Functional copper objects and models in funerary context during the Early Dynastic Period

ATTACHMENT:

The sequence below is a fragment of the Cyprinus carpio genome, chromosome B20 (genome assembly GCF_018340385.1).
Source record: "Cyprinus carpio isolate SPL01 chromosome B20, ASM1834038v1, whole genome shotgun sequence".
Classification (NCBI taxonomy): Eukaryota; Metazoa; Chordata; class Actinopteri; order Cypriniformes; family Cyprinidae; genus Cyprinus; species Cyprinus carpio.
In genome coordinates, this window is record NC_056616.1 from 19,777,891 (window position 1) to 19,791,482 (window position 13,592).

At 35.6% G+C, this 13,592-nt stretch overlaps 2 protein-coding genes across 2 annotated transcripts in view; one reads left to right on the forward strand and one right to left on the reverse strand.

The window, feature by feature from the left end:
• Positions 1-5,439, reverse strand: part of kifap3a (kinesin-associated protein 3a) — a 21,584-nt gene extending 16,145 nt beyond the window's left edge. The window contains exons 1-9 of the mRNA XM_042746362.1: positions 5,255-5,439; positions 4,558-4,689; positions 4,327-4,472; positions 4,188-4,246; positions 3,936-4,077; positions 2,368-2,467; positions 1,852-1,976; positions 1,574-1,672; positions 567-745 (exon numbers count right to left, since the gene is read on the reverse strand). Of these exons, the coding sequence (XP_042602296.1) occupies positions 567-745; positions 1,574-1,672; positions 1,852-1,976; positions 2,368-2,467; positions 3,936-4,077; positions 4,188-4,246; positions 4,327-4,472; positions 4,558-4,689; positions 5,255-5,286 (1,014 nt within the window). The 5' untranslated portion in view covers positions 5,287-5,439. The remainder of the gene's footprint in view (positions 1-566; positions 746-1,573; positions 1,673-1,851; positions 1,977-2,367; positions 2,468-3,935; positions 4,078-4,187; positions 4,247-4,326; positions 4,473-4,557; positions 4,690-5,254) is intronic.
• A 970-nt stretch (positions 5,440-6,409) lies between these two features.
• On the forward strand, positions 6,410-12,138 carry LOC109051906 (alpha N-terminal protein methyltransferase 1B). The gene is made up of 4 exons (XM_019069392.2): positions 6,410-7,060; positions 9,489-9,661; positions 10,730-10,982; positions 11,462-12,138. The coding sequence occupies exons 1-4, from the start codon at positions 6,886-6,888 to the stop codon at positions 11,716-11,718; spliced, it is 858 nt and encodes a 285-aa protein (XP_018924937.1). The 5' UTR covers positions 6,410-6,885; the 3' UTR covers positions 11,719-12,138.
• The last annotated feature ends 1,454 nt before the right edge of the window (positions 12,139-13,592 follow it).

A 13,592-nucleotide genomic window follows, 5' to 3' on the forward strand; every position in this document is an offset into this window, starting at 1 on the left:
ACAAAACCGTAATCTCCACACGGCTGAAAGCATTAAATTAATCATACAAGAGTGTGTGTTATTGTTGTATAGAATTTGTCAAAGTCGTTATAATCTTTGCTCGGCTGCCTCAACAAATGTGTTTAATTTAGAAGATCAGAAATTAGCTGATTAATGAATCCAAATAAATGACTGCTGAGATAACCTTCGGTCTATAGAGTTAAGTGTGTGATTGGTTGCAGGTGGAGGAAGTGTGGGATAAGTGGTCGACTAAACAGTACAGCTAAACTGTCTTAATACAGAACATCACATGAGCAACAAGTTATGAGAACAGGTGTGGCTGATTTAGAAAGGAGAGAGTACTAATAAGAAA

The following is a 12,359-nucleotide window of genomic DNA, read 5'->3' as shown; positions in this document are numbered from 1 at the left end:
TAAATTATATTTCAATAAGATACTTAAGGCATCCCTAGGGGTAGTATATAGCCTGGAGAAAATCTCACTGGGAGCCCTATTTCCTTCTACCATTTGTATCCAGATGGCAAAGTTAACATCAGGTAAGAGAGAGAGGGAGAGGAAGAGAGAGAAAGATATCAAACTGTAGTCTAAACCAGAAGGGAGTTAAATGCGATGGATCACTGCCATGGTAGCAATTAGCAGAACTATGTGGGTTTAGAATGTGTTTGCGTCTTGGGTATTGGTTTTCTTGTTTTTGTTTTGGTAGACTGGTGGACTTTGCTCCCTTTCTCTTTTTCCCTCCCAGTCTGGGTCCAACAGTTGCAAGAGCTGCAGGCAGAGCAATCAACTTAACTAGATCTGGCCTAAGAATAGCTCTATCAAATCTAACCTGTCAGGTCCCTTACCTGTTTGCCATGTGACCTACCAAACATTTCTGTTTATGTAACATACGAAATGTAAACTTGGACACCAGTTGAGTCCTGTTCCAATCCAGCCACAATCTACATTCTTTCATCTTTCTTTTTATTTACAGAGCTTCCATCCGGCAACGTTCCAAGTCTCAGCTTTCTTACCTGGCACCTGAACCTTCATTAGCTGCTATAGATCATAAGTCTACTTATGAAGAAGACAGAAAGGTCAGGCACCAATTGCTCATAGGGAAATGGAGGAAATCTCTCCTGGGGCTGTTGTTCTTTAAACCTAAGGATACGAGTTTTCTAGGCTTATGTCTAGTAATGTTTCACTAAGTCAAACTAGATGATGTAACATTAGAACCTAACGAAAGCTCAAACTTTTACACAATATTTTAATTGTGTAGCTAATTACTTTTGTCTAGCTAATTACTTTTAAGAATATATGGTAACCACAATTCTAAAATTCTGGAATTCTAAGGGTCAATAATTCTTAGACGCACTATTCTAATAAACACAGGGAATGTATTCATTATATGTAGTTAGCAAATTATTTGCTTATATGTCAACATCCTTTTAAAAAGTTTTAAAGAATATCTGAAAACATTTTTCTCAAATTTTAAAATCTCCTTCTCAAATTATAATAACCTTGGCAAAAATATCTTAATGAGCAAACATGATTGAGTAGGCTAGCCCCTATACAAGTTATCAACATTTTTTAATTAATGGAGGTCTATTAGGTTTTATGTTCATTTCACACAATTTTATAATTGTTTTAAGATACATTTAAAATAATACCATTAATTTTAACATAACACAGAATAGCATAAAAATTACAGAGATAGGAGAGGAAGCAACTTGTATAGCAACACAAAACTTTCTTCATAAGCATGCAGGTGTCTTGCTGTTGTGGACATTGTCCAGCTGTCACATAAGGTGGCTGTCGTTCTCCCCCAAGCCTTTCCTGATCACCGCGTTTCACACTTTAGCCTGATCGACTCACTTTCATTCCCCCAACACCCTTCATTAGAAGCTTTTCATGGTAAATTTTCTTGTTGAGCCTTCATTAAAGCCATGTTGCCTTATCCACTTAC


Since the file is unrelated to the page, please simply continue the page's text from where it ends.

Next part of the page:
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Ever since the discovery of the Predynastic in 1895 by William Matthew Flinders Petrie and James Edward Quibell, great numbers of copper objects have been discovered (fig. 1). However, the study of these objects has been confined to either typological or metallurgical analyses, with seemingly no credence paid to their symbolic aspects (Anfinset 2010; Hassan et al. 2015; Kmošek et al. 2018; Rademakers et al. 2018; Rehren – Pernicka 2014). By combining archaeological and textual data, it is possible today to partly reconstruct the symbolism behind the use of copper objects in funerary context. The aim of this research is to highlight a phenomenon which took place during the transition between the First and the Second Dynasty: the change of the status of copper artefacts found in the tombs. It is possible to see that the size of the objects, and their functionality, changed greatly during this time. Diverse explanations for the phenomenon will be reviewed and a new explanation will be given thanks to a more detailed study of the artefacts and the general context of that time.
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